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Justified Season 1, Episode 1: Fire in the Hole

March 21, 2010

Author’s Note: Episode 2 of Justified forced me to reverse most of the positive opinions expressed below.

I’ve written about pop culture representations of the Appalachian regions of West Virginia and Tennessee—specifically, so-called “reality TV” depictions on Jamie Oliver’s cooking show and American Idol, respectively. Neither seems likely to do Appalachia any favors, though the extent of Idol’s “get the hell out before it’s too late” take on the region ended up being minimal after Vanessa Wolfe’s quick elimination from the contest. When it finally begins airing on March 26, I will be watching Oliver’s purported “Food Revolution” with keen interest. I don’t expect a properly nuanced or even all that fair analysis of the extensive, place-based socioeconomic difficulties underlying the widespread obesity in Huntington, West Virginia. I don’t expect Oliver to achieve or display any of the insight necessary to offer effective localized solutions to this public health problem. I hope the show proves me wrong. Stay tuned for future posts on this topic.

So call me biased and/or cynical based on these earlier arguments, but it doesn’t behoove me to lie about the fact that I approached the pilot episode of new FX series Justified with similarly low expectations. I actually feared that Justified’s dramatic, fictional version of eastern Kentucky would offer an even more unbalanced portrayal of Appalachia than what I’ve found in the aforementioned “reality” and “competition” idioms. I was prepared to don an even brighter-shaded “outraged Kentuckian” hat because Justified is actually set in my home state (mostly Harlan and Lexington).

If you watched the first episode, titled “Fire in the Hole,” I’d love to hear your thoughts in the Comments section below. I’ll go on record, and attempt to defend my position here, saying that Justified did better with the challenge of portraying a place and its people than I expected it would. And, if you’re not inclined to view media representations of Appalachia as all that big a deal (and, after a certain point, who’s got the time, right?), I’ll also say that the pilot positions Justified Season 1 to serve up some cracking good drama that’s worthy of your time and attention.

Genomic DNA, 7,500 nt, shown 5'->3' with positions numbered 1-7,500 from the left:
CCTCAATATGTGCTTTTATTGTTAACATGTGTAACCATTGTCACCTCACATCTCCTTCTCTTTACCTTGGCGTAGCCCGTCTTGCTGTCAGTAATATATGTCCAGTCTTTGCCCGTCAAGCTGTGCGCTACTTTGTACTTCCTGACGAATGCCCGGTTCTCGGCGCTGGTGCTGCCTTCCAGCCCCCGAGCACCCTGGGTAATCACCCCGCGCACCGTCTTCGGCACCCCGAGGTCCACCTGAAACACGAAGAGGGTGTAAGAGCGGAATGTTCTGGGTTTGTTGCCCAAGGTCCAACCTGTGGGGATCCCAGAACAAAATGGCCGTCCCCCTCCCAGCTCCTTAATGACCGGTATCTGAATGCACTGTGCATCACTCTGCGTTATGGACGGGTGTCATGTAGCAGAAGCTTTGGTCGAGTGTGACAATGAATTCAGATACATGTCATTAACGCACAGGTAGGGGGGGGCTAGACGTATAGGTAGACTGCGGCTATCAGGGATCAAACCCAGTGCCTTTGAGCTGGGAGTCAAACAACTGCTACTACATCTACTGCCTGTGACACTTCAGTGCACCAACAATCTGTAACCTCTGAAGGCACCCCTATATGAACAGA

Regarding the first question—the reason I signed on to watch the show in the first place—some of Episode 1’s comments and, more important, its broad, stereotypical characterizations of Harlan folks were somewhat off-putting. I caught one use of the word “cracker” and a comparison of the inaccessibility of some mountain communities to what might be seen in North Korea. And yes, most of the Harlan residents we’ve seen thus far are card-(and gun-)carrying white supremacists, swastika tattoos and all.

In terms of the slurs and stereotype-based jokes, what sets apart these potentially damaging, credibility-destroying content elements from those found in nonfictional creations is that they don’t inherently come from an “outsider” point of view. In other words, and referring to the specific instances in Justified Episode 1, the word “cracker” is used by a Harlan character about himself. The joke about North Korea comes from one of the Lexington-based U.S. marshals, and it’s meant at least partially as a jab at the lead character rather than some sweeping insult of the region.

More problematic, of course, is that fact that everyone in Harlan thus far seems to be either a white supremacist neo-Nazi or related to one. This is a concern, and from a show with no established credibility, it would quickly become an urgent one. But I’m inclined to give Justified a little more time to show other types of Harlan residents and, especially, a diverse array of their reactions to the town’s small but prominent group of neo-Nazis.